Same language subtitling

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Same language subtitling (SLS) refers to the practice of subtitling programs on TV in the same language as the audio. Initially introduced in the early 1970s as a means to make services available to the hard of hearing, Closed captioning as it became known was standardized for Latin alphabets in the 1976 World System Teletext agreement. Non-Latin character set services have subsequently been introduced, and are used in India, and in China to also aid literacy.

In the mid 1980s Pioneer introduced a range of Laserdisc based Karaoke machines, with subtitled Music video playback combined with a Karaoke PA system,[1] the concept was subsequently adapted for the 1986 multi-format Disney Sing-Along Songs series, and later transferred to the PlayStation 2, and subsequent games consoles, and has in parallel been adapted to classroom use of synchronized captioning of musical lyrics (or any text with an Audio and/or Video source) as a Repeated Reading activity.

The 1996 DVD-Video standard was published with support for up to 32 separate synchronised subtitling streams to be packaged with a video file.

Literacy promotion[edit]

This idea was struck upon by Brij Kothari, who believed that SLS makes reading practice an incidental, automatic, and subconscious part of popular TV entertainment, at a low per-person cost to shore up literacy rates in India.[2][3]

Brij Kothari was watching a Spanish film on video with English subtitles during a break from dissertation writing in 1996 when the thought hit him that if all Hindi film songs were subtitled in Hindi, on television in India, it would bring about a revolution in literacy. Upon completion of his academic pursuits Kothari returned to India. In late 1996 he joined the faculty of the Indian Institute of Management in Ahmedabad. While continuing to teach communication to MBA students, he started work on SLS and it became a project of IIM. The idea of SLS was first innovated, researched, pioneered and nationalized by the Centre for Educational Innovation, Indian Institute of Management, Ahmedabad under Brij Kothari.[2] The program took off on a national scale by August 2002.[2]

Before Kothari's study, most available research on captioning had demonstrated limited results. As a direct result of Kothari's success with subtitled music video there are several new related studies using technology and music video that are also showing remarkable results.


During the last 10 years in India, SLS has been implemented on Doordarshan's film song programmes in Hindi, Bengali, Gujarati, Marathi, Telugu, Tamil, Kannada, Malayalam, Oriya, and Punjabi. For each language the subtitles are in the same language as the audio.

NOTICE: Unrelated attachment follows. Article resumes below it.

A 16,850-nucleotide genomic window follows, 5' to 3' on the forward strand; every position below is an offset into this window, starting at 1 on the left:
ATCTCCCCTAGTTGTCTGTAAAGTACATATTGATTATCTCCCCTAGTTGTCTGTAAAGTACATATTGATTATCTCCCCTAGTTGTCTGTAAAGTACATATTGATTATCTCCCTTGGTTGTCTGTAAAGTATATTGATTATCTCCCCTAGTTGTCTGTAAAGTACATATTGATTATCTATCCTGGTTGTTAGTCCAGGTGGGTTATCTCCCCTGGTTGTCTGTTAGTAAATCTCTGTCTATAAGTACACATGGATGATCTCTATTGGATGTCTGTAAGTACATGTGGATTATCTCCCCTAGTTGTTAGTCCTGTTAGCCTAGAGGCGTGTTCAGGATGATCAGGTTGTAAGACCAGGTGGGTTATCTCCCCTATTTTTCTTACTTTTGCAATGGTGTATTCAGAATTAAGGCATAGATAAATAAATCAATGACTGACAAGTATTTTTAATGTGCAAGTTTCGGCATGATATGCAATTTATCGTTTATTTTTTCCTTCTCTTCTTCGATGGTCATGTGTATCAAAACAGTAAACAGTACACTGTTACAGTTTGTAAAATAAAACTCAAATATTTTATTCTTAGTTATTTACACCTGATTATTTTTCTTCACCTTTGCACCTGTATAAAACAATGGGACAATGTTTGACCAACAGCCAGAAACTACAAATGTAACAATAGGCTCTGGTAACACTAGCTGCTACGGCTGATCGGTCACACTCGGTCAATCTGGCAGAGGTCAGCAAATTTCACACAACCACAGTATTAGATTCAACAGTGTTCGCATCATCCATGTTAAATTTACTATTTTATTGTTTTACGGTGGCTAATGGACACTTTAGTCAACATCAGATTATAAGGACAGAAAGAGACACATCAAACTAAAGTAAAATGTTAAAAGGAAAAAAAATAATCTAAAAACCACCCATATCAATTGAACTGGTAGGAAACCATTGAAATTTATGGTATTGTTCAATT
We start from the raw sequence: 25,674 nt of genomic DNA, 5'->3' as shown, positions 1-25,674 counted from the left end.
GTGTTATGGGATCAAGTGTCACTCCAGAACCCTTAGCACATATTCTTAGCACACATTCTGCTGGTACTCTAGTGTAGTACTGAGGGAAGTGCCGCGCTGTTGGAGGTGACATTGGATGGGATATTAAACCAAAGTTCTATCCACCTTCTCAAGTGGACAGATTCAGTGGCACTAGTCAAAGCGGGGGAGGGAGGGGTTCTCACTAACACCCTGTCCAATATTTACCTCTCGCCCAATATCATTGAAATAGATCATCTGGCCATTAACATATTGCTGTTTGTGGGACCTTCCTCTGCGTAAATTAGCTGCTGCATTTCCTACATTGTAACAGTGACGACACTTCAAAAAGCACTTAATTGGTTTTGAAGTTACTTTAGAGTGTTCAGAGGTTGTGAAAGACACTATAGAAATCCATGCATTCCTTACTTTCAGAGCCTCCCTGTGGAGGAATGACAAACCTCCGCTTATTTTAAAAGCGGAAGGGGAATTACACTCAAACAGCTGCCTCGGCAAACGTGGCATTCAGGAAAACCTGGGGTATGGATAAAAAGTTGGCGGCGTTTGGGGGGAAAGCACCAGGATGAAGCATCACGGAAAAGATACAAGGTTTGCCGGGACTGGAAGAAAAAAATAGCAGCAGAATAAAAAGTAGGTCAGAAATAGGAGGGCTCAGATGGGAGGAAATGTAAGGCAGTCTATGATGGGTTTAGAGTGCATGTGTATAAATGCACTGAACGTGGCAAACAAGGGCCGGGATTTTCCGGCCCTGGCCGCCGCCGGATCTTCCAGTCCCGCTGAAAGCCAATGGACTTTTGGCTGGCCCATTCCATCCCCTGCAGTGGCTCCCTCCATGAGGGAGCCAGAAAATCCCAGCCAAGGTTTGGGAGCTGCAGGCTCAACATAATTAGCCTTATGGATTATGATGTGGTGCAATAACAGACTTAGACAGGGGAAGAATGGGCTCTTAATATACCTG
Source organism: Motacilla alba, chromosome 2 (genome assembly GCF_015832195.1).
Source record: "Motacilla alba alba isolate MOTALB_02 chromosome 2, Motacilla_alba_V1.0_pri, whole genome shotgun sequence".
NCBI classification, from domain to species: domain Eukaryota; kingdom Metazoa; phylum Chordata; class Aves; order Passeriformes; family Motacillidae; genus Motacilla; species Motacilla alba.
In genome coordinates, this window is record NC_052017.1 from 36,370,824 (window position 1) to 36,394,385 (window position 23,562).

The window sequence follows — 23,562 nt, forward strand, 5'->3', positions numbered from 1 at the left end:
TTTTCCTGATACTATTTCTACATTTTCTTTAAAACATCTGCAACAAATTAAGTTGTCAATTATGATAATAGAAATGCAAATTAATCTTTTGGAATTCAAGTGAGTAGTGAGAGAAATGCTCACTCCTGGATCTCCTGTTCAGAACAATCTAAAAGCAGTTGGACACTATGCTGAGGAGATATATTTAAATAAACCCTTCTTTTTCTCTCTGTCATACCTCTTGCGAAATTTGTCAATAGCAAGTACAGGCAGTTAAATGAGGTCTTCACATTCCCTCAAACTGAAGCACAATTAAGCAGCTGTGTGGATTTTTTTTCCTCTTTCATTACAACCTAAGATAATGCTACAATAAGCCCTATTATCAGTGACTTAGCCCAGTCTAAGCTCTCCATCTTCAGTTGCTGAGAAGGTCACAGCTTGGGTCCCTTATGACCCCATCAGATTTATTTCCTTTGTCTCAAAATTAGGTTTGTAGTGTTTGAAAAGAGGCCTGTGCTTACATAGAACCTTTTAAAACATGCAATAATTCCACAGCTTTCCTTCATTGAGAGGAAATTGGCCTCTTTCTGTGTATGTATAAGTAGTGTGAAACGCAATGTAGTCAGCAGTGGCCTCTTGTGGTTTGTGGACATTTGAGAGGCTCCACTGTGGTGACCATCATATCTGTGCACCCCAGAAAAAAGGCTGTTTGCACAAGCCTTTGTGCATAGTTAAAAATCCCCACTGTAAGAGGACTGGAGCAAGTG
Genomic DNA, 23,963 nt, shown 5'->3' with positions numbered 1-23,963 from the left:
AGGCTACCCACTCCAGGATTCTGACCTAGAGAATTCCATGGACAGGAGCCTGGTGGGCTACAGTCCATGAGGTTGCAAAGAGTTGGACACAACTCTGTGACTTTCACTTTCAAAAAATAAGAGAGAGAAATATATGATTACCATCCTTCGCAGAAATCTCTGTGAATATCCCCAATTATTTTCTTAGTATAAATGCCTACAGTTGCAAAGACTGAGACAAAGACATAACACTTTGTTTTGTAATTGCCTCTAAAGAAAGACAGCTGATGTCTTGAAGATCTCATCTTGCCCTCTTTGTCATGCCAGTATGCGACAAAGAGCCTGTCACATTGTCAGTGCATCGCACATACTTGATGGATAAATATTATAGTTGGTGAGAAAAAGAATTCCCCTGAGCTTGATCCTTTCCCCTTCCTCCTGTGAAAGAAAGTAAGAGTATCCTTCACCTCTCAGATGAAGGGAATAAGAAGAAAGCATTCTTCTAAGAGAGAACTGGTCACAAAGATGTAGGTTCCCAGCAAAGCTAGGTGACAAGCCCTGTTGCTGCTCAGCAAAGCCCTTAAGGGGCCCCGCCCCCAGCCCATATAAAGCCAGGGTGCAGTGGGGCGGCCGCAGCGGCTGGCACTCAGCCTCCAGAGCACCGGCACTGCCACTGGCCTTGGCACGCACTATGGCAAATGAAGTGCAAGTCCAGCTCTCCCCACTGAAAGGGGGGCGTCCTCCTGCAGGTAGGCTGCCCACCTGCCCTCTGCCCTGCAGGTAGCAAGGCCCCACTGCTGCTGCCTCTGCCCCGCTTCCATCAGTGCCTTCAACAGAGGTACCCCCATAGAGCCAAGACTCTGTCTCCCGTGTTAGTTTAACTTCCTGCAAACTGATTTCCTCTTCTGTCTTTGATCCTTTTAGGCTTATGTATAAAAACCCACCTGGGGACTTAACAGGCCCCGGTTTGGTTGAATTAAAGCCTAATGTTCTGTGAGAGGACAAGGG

A 2002–2007 Nielsen-ORG study demonstrated that the ability to read a paragraph among schoolchildren jumped from 25% to 56% when exposed to 30 minutes a week of the Rangoli program with subtitles.[4] Over 90% said they prefer having subtitles on songs owing to their interest in the lyrics.[5]

The basic SLS reading activity involves students viewing a short subtitled presentation projected on-screen, while completing a response worksheet. Ideally, the subtitling should have high quality synchronization of audio and text, text should change colors in syllabic synchronization to audio model, and the source media should be dynamic and engaging.[6]

Outside India[edit]

Chinese-language programmes are often subtitled, because speakers of other varieties of Chinese can read Standard Written Chinese, even if they cannot understand the spoken dialect.

See also[edit]


  1. ^ "Billboard - Karaoke Japan". 30 May 1992.
  2. ^ a b c Brij Kothari Archived 2008-08-28 at the Wayback Machine from Accessed on February 10, 2009
  3. ^ Biswas, Ranjita (2005). Hindi film songs can boost literacy rates in India Archived 2009-08-20 at the Wayback Machine
  4. ^ Das, Gurcharan (2008-04-06). "Power of subtitles - MEN & IDEAS - Gurcharan Das". Retrieved 2013-06-17.
  5. ^ Kothari, Brij (2000). "10: Same Language Subtitling on Indian Television". Redeveloping Communication for Social Change: Theory, Practice, and Power. Maryland: Rowman & Littlefield. pp. 135-146. ISBN 0-8476-9588-3
  6. ^ McCall, W. (2008). Same-Language-Subtitling and Karaoke: The Use of Subtitled Music as a Reading Activity in a High School Special Education Classroom. In K. McFerrin et al. (Eds.), Proceedings of Society for Information Technology and Teacher Education International Conference 2008 (pp. 1190-1195). Chesapeake, VA: AACE.

Further reading[edit]

  • Kothari, Brij; Takeda, Joe; Joshi, Ashok; Pandey, Avinash (2003). "Chapter 13: Same Language Subtitling: A Butterfly for Literacy?". Reading Beyond the Alphabet. SAGE Publishing. pp. 213–229. ISBN 0-7619-9708-3.